Discover our homemade pizza dough recipe using a sourdough base. For more inspiration, see our collection of sourdough recipes.


For the base

For the topping


  • STEP 1

    Make a batch of our white sourdough, following the recipe to the end of step 10. When the dough is ready, tip it onto a lightly floured surface and divide into six equal pieces. Roll into balls and leave to rest on a floured tray, covered with a damp teatowel, in the fridge for at least 4 hrs, and up to 18 hrs – the longer you leave the dough, the more sour it will taste.

  • STEP 2

    Meanwhile, make the tomato sauce. Drain some of the juice from the plummed tomatoes and tip the rest into a bowl with the olive oil, oregano and a generous pinch of salt. Combine by either scrunching everything together with your fingers (this will make a chunky sauce) or blitz with a stick blender (this will make a smooth sauce). Chill until needed.

  • STEP 3

    To make the pizzas, heat a grill to high and prepare an ovenproof frying pan. On a floured surface, push and stretch a ball of dough into a circle roughly the same size as the pan. Get the pan very hot, then working quickly and carefully, drape it into the pan, spread over some of the sauce, a handful of mozzarella and some basil, if using.

  • STEP 4

    Cook for 2 mins, until little bubbles appear, then put the pan under the grill for another 2-4 mins until the sides are puffed up and the cheese has melted. Remove, drizzle with a little olive oil and cut into wedges. Repeat with the remaining dough.

Can I use sourdough starter to make pizza dough?

Yes, in fact we use our basic white sourdough bread recipe as our sourdough pizza base. The key to this is white flour – classic pizza is made using 100% white flour and not all starters are made with just white flour so bear in mind that if your starter has been made with brown or rye flour your pizza dough will be a bit more ‘wholemeal’. Our basic white sourdough recipe has less water than others which is why it can be straight swapped for pizza dough but other recipes that use more water might be a little too wet and sticky to stretch out. Ideally, for pizza dough you’ll never need more than 650g of water per 1kg of flour.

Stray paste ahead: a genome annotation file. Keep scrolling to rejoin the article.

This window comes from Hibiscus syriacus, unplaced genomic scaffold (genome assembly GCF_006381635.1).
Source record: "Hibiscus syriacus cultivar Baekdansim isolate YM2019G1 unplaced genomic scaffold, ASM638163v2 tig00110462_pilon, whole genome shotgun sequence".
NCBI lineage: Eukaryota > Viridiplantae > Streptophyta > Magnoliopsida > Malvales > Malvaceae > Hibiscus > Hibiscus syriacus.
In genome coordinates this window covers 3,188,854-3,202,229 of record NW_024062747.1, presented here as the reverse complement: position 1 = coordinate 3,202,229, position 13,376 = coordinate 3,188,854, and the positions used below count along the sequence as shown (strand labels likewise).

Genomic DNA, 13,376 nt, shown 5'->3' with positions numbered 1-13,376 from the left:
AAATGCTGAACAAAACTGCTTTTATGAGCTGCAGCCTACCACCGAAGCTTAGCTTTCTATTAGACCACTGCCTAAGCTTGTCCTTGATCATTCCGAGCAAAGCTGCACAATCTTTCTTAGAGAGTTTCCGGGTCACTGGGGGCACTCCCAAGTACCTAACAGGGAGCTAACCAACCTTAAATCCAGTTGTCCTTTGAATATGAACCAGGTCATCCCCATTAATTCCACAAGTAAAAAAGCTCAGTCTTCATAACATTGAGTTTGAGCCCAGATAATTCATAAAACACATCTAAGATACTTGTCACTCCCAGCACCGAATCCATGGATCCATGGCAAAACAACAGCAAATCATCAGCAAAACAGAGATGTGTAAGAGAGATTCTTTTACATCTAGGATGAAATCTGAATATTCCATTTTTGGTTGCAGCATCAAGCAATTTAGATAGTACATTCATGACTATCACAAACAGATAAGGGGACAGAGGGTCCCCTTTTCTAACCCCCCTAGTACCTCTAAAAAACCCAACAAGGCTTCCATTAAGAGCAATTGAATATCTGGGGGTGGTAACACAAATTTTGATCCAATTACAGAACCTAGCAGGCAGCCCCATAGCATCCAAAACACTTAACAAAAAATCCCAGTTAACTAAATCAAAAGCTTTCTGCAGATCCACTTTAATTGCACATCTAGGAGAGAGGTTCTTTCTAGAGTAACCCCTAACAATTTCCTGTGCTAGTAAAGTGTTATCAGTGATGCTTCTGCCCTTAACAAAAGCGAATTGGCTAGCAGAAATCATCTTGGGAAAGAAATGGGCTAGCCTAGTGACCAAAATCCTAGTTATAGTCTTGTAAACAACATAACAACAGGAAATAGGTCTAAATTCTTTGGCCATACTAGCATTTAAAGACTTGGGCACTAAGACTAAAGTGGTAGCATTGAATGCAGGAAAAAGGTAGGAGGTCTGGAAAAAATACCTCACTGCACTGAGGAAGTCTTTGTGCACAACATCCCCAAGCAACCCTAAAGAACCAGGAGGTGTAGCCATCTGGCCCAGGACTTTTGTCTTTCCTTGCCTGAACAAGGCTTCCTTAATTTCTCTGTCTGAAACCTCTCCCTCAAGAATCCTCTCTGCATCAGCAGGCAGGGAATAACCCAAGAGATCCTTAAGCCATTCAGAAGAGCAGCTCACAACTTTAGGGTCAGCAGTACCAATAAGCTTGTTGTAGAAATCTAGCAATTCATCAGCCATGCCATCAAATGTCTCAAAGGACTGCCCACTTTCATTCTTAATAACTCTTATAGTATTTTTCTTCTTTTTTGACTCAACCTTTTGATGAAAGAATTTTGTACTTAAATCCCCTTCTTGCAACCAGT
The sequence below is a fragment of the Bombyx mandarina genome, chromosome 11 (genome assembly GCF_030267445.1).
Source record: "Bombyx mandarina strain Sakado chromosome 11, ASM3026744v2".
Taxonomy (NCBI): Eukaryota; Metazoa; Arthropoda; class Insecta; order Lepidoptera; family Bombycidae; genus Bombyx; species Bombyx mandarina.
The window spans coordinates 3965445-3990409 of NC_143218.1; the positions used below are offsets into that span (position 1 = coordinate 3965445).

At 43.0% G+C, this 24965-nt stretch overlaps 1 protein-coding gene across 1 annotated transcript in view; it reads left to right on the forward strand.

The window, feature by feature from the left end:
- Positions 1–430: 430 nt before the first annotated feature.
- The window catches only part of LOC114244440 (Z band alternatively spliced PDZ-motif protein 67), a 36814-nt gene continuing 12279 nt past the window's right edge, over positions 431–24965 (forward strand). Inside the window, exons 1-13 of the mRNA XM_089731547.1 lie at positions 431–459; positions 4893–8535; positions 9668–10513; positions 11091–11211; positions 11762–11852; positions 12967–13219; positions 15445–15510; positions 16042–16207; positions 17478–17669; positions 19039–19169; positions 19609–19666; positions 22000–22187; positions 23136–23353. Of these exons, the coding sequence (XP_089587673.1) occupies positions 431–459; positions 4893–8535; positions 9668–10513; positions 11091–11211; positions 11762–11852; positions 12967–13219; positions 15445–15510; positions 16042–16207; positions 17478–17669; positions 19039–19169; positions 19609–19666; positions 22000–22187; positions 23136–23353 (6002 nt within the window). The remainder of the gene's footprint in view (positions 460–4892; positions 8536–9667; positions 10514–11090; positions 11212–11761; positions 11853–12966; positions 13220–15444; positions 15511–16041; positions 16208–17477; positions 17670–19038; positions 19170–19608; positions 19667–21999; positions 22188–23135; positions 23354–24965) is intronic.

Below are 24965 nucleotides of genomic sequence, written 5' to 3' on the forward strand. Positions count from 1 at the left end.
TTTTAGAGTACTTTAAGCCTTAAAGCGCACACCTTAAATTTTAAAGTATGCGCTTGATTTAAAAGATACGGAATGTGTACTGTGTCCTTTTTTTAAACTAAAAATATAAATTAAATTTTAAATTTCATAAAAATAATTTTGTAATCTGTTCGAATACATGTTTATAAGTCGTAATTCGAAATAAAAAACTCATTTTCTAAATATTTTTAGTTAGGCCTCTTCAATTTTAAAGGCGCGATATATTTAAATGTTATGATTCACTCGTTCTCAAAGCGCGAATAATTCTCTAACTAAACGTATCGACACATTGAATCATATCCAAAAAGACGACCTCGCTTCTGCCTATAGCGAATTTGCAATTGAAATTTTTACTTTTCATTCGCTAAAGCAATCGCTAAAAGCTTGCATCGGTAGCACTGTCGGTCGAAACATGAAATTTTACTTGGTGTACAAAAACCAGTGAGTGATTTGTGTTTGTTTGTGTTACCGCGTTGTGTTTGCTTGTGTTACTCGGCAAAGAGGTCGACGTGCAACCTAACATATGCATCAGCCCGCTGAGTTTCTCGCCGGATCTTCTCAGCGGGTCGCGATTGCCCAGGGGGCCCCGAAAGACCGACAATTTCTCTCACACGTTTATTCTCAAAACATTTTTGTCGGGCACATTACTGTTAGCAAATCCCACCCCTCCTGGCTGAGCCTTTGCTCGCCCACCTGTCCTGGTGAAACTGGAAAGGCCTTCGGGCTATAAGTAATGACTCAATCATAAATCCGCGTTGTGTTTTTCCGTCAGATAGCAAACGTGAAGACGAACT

Can I freeze sourdough pizza dough?

Balls of dough and stretched out pizza bases can be frozen for up to three months. For the balls, you’ll need to wrap them well individually and then defrost fully for 8 hours at room temperature or 24 hours in the fridge before using. For the stretched out bases, you can freeze them piled up with baking parchment between them, then top and bake from frozen on a hot tray or pizza stone. You could even top them and freeze them and bake from frozen.

How do you shape a sourdough pizza base?

The best way to shape pizza dough is to roll it into balls, then leave it to rest for the gluten to relax. This resting time can be anything from 15 mins on the counter to up to 24 hours in the fridge. The balls can then be stretched-out on a lightly floured surface. The most traditional way, and for the best defined crust, is to do it with your fingers then pick it up and stretch it over your fist. This takes some practice and you can still get good results simply using a rolling pin.

Can sourdough pizza be cooked in the oven?

For the best cooking results, we recommend the frying pan method which replicates a pizza oven, but you can still get good pizza using a hot baking tray or and a very hot oven. Pre-heat the oven to 240C/220C fan/gas 8 with a tray in it. The pizzas can be assembled on another floured tray then slid onto a hot tray and baked for 10-12 mins.

Tips for making sourdough pizza from scratch

  • 100% white flour is traditionally used in pizza which also extends to the sourdough starter you use. Organic or stone-ground strong white bread flour works best in the starter can also be used for the main dough as well as Italian white ‘00’ flour.
  • Ideally a pizza dough is around 60-65% hydrated, you’ll never need more than 650g of water per 1kg of flour. Our basic white sourdough recipe has less water than others which is why it can be straight swapped for pizza dough. Other recipes that use more water might be a little too wet and sticky to stretch out.
  • Sourdough pizza can be made 15 minutes after the dough has been divided into balls and rested but the longer you leave the balls to prove in the fridge the more flavour the dough will develop. For the sour flavour to be obvious, you need to leave the dough in the fridge for at least 8 hours and up to 24 hours.
  • Getting your raw pizza to the oven can be tricky, so either use the frying pan method (see below) or make your pizza up on a floured flat tray which you can slide onto your hot oven tray or pizza stone.
  • In our opinion, you don’t need a cooked tomato sauce to top pizza. Just use finely chopped canned or crushed whole tinned tomatoes with a potato masher or through your fingers.
  • Good-quality mozzarella can become watery when melted, so bear that in mind and if you want to avoid that, use the cheaper pre-grated or block mozzarella that doesn’t come in a water.
  • If you wish to reduce portion size, the dough and toppings recipe can easily be halved to make three pizzas.

Goes well with


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